Olive Higgins Prouty
The captivating novel that inspired the Bette Davis 1943 cult classic film.
Afterword by Judith Mayne
“Don’t let’s ask for the moon! We have the stars!” The film that concludes with Bette Davis’s famous words, reaffirmed Davis’s own stardom and changed the way Americans smoked cigarettes. But few contemporary fans of this story of a woman’s self-realization know its source. Olive Higgins Prouty’s 1941 novel Now, Voyager provides an even richer, deeper portrait of the inner life of its protagonist and the society she inhabits. Viewed from a distance of more than sixty years, it also offers fresh and quietly radical takes on psychiatric treatment, traditional family life, female desire, and women’s agency.
Boston blueblood Charlotte Vale has led an unhappy, sheltered life. Dowdy, repressed, and pushing forty, Charlotte finds salvation in the unlikely form of a nervous breakdown, placing her at a sanitarium, where she undergoes treatment to rebuild her ravaged self-esteem and uncover her true intelligence and charm.
Femmes Fatales restores to print the best of women’s writing in the classic pulp genres of the mid-twentieth century. From mystery to hard-boiled noir to taboo lesbian romance, these rediscovered queens of pulp offer subversive perspectives on a turbulent era.
"Like the film it inspired, Olive Higgins Prouty's Now, Voyager is as striking for the conventions it bucks as for the ones it embraces: a vivid reminder of a time when people crossed the ocean in liners and wore hats, and a hymn to an American ideal of social, moral, and emotional independence." —David Leavitt, author of Equal Affections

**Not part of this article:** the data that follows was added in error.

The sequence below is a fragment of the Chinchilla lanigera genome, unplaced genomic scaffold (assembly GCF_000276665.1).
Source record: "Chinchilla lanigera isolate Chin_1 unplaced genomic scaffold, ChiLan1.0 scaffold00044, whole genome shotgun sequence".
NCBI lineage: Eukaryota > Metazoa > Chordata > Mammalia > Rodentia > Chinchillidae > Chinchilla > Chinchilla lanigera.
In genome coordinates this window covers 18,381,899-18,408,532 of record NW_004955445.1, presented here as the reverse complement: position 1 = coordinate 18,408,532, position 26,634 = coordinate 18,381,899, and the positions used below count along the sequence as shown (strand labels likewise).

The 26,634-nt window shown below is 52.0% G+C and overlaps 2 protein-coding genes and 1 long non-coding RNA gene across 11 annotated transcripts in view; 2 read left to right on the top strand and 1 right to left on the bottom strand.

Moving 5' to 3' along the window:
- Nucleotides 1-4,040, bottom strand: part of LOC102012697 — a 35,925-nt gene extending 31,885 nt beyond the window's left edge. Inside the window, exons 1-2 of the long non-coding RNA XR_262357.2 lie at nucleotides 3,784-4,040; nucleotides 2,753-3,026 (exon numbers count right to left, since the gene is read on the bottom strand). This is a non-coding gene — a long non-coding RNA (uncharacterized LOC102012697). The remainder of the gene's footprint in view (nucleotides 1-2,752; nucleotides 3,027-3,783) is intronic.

"At last we have the moon and the stars: at last, that is, the public can read a novel on which one of Hollywood's most stirring melodramas is based. The movie Now, Voyager, a love story as well as a film about mothers and daughters, has fascinated female, feminist, and even—despite its heated heterosexual romance—lesbian and gay viewers and critics. The novel promises to enhance our pleasurable perplexity about the film's many enigmas concerning the nature of women's most passionate attachments." —Tania Modleski, author of Loving With a Vengeance
"What a satisfying book. At once tough-minded and terribly romantic, it sweeps us up in an ageless tale of love while foreshadowing today's notions of sexual liberation, emotional wholeness, and personal independence. Prouty is a wonderful writer, and her Charlotte Vale a timeless and very sophisticated Cinderella." —Patricia Gaffney, author of The Saving Graces